|(L-R): Rep. Bryan Barbin; Charles Barbera, MD, MBA, FACEP; Sen. John Wozniak, and Sen. Gene Yaw
|(L-R): Charles Barbera, MD, MBA, FACEP; Rep. Fred Keller; Sen. John Wozniak; Sen. Scott Wagner; Sen. Gene Yaw; Rep. Garth Everett; and Sen. Scott Hutchinson
On Sept. 23, 2014, Pennsylvania Sen. Gene Yaw and the Center for Rural Pennsylvania released findings from four statewide public hearings held over the summer that researched heroin abuse in Pennsylvania. The research confirmed what many strongly believed — that Pennsylvania has a growing problem that’s at an epidemic level.
The report included the recommendations of nearly 50 presenters totaling over 15 hours of testimony from educators, students, elected officials, law enforcement officials, medical and health care professionals, treatment providers, and family members who have lost loved ones. The report also identified nearly 20 issues requiring additional evaluation, research, and action.
“Unfortunately, there’s no silver bullet to solve this program, and it will take great effort of many individuals and organizations,” said Bruce MacLeod, MD, president of the Pennsylvania Medical Society (PAMED), in a PAMED statement. “Closely related to the heroin epidemic is prescription drug abuse, which also can no longer be ignored,” he said.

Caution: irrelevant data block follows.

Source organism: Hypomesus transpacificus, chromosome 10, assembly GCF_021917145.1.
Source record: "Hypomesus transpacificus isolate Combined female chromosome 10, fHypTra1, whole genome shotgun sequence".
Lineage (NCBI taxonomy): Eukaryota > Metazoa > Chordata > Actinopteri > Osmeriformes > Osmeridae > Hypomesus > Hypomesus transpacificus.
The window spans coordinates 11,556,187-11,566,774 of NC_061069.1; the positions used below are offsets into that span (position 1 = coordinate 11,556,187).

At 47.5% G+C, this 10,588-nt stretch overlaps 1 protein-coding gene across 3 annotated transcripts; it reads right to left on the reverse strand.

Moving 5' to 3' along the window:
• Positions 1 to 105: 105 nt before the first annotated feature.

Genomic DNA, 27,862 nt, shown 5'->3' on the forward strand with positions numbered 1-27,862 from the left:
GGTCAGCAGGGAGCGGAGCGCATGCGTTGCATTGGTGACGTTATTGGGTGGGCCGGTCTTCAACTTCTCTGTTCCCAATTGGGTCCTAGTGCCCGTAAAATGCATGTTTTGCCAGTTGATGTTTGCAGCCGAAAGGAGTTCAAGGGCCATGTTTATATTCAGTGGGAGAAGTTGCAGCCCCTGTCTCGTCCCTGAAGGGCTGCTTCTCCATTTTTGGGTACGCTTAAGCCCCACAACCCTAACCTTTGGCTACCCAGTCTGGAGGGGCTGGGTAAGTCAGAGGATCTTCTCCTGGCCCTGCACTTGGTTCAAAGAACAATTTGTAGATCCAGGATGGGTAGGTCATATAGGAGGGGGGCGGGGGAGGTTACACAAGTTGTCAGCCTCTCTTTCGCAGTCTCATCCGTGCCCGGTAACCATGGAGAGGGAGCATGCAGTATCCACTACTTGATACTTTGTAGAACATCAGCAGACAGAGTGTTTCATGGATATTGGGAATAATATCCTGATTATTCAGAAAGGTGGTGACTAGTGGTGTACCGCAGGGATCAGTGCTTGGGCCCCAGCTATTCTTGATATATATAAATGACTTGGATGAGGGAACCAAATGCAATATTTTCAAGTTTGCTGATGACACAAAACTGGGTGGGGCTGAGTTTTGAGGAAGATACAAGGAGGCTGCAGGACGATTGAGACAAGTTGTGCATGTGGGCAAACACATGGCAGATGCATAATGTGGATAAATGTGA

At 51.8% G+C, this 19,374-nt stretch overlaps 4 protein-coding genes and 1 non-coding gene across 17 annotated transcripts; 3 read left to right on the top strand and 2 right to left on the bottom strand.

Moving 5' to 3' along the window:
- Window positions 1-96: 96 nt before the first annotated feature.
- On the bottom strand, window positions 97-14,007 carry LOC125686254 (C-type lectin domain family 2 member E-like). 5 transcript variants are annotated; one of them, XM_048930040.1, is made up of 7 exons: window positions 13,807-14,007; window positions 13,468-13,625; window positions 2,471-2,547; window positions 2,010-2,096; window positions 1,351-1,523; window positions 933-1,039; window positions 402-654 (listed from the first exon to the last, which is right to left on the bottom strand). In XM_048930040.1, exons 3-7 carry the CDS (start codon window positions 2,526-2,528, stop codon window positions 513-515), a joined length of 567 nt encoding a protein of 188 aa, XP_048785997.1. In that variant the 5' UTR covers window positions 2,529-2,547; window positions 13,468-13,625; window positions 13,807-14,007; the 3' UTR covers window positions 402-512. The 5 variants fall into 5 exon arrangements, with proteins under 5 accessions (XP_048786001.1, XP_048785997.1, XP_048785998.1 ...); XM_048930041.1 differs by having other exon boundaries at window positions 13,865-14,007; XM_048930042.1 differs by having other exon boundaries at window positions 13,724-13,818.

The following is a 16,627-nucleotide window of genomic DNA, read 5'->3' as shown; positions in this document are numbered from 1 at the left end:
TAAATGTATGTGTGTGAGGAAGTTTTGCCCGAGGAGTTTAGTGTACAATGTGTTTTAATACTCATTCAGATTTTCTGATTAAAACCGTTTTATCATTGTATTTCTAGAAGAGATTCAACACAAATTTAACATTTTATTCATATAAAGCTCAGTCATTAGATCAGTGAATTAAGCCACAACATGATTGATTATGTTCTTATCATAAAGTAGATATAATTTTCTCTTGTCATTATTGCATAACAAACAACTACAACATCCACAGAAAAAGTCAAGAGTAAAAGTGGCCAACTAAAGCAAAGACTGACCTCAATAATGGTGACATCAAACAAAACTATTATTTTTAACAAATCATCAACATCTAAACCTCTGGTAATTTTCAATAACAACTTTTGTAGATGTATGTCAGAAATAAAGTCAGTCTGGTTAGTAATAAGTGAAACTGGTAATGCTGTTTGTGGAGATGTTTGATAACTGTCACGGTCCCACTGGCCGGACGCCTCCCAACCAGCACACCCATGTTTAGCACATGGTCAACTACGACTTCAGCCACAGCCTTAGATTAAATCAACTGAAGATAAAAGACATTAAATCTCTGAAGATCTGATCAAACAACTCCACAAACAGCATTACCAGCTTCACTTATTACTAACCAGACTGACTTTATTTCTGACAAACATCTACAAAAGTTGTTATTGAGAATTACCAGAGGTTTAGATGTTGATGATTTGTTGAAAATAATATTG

“Heroin and opioid abuse has no geographical boundaries,” Sen. Yaw said. “This is an epidemic affecting individuals of every age, gender, race, and background across the state,” he said.
Two years ago, PAMED started its “Pills for Ills, Not Thrills” campaign with the goal of raising awareness of prescription drug abuse and reducing its incidence in Pennsylvania. Since then, we have been at the forefront of many initiatives aimed at achieving this goal, including:
- Continuing to advocate for a statewide, controlled substances database that would give physicians better knowledge of prescriptions written for and filled by a patient
- Supporting drug drop-off programs
- Making voluntary opioid prescribing guidelines for the treatment of chronic non-cancer pain available in conjunction with the state and developing guidelines for the treatment of pain in the emergency department in conjunction with the Pennsylvania College of Emergency Physicians
- Developing CME webinars for physicians and other licensed prescribers on the use of long-acting and extended-release opioids
“Sadly, though, physicians do not have access to a controlled substances database,” said Dr. MacLeod. “If one was available for physicians use, it would help at the grassroots level when a doctor shopper enters in exam room to scam a medical practice for prescription drugs. It’s time for the Pennsylvania Senate and House to pass prescription drug monitoring legislation, and give physicians access to this important information,” he said.
He also said that PAMED applauds Sen. Yaw and the members of the Center for Rural Pennsylvania for their research efforts.
“We look forward to working with Sen. Yaw and his colleagues to pass related legislation,” he said.
Charles Barbera, MD, MBA, FACEP, immediate past president of the Pennsylvania College of Emergency Physicians (PACEP), represented PACEP and PAMED during the Sept. 23 news conference during which the report was released.
Read the statement from the Pennsylvania College of Emergency Physicians.